Jay Wright’s poetry is a compelling invitation to take up residence in uncertain multiplicities. Boleros, his seventh book of poetry, is no exception in this regard. That this poet, a native of Albuquerque, New Mexico, who is sure neither of his birth date nor of his family name, should have a passion for pursuing the hidden logic of origins both personal and collective is hardly surprising. What may come as a surprise, however, to those unaccustomed to Wright’s densely textured writing is his erudite familiarity and challenging engagement with a wide variety of literary and cultural traditions, ranging from the pre-Columbian Americas to medieval and Renaissance Europe, West Africa, Egypt, and India. Throughout all of his poetry, Wright’s autobiographical personae embark on ambitious journeys across the uncharted territories of his uncompromisingly cross-cultural imagination. Fragments from many different historical and cultural settings come together in an intricate weave of historical and mythological allusions that seeks to articulate the spiritual and intellectual resources available to the twentieth century African-American artist. “Confident,/ cocky,/ still uncomforted,” Wright insists that cultural boundaries need not separate peoples; they are in fact places where communication and communities become possible.
That there is nothing simple about Wright’s poetic procedure, which he elucidates in his essay “Desire’s Design, Vision’s Resonance: Black Poetry’s Ritual and Historical Voice” (1987), is evident even from the dedication page in Boleros. Part of the dedication to his wife, Lois, is a phonetic representation of one of the 266 Great Signs that organize Dogon/Bambara cosmology. These signs or ideograms are of central importance to Wright’s earlier writings, especially to The Double Invention of Komo (1980). “Dyee—la connaissance de l’étoile” appropriately signifies union, wholeness, and harmony achieved through knowledge, through a sense of order. In addition to signaling Wright’s abiding interest in traditional African societies and their theologies, this translated “sign” also calls attention to the overall project that organizes and energizes Boleros’ forty-two poems: to reconstruct or reinvent obscured ties between the “West” and its “others.” Wright’s focus on names and naming is well suited to that gargantuan task. In the volume’s fifth poem (known simply as “5”), he writes:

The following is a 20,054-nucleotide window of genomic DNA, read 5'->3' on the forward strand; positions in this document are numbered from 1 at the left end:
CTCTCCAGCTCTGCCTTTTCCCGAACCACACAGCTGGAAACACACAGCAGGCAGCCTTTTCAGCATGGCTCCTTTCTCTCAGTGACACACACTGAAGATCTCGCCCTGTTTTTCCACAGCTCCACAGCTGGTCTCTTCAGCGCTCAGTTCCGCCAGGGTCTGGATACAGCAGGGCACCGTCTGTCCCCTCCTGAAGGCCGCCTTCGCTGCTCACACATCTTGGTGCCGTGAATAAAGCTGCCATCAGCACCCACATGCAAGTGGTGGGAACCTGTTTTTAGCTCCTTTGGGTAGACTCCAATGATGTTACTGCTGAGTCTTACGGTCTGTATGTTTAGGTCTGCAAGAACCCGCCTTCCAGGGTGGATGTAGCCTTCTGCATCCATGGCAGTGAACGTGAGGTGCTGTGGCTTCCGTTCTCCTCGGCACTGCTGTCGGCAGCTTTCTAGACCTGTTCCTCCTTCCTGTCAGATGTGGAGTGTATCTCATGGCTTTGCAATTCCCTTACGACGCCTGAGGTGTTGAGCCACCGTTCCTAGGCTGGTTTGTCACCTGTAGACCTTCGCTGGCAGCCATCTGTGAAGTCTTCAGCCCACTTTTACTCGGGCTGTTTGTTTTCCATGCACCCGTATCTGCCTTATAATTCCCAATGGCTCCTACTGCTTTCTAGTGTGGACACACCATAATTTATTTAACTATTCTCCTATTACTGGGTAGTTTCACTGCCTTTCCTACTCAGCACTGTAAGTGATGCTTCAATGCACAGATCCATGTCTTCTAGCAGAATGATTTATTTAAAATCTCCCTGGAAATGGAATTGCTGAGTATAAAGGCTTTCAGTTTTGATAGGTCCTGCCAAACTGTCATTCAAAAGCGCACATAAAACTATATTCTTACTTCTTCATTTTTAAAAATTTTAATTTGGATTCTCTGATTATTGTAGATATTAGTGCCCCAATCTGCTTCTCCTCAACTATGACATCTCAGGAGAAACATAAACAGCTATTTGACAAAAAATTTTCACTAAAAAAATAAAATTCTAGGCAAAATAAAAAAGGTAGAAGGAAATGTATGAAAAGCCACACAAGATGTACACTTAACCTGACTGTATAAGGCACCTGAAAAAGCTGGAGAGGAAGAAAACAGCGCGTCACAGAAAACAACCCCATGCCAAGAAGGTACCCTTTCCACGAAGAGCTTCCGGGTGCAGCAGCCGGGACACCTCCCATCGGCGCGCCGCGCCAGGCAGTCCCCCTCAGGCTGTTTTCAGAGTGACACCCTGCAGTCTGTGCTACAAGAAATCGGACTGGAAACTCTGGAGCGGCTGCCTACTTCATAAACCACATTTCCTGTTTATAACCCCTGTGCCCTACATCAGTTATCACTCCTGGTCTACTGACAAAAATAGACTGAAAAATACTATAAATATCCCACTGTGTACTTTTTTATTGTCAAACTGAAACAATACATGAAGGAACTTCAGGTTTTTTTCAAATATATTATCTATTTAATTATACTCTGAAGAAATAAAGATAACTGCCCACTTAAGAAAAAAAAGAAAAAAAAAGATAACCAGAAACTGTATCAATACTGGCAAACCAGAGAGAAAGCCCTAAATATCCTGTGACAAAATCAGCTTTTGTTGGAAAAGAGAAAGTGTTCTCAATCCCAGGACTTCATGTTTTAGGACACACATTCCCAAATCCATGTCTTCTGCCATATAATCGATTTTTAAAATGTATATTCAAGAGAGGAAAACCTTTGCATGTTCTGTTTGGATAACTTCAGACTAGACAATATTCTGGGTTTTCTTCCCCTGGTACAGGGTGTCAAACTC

All names are invocations, or curses.
One must imagine the fictive event that leads to
or Andrew Golightly, or Theodore, or Sally.
In the case of Boleros, these fictive events point not only to the tales of his own ancestry Wright was accustomed to hearing from his father, George Murphy, also known as Mercer Murphy Wright, who claimed Cherokee, African, and Irish descent; they also encompass and probe the entire history of so-called Western civilization: “All these silences, all these intimations/ or something still to be constructed” (“14”).
What, for instance, were the events that led to the names of the nine Greek muses Wright recalls in the first part of Boleros? What “invocations” or “curses” inspired the names of the twelve “Saint’s Days” adorned with “graces and the seasons” in the poem’s second part? What stories lie buried in the names of the various places scattered throughout the book, places such as California’s San Pedro, Florida’s St. Augustine, New Mexico’s Santa Fe, Mexico’s Oaxaca and Xalapa?
Wright’s poetic parade of Greek muses—Erato, Calliope, Euterpe, Thalia, Melpomene, Polyhymnia, Clio, Terpsichore, and Urania—is particularly striking given the usually all-male composition of his imaginary communities and especially the emphasis on male initiation rituals in The Double Invention of Komo. Though women are never entirely absent from Wright’s poetry, which frequently identifies creativity as a female principle, it is not until Elaine’s Book (1988) that female voices assume historical rather than purely mythic stature in his poetry. While the construction of female muses is a worn convention among male poets, Wright’s invocations are perplexing. Following his premise that “All names are false,” he worries the presumably stable Greek identities of these muses by correlating each with a concept taken from one...
(The entire section is 1838 words.)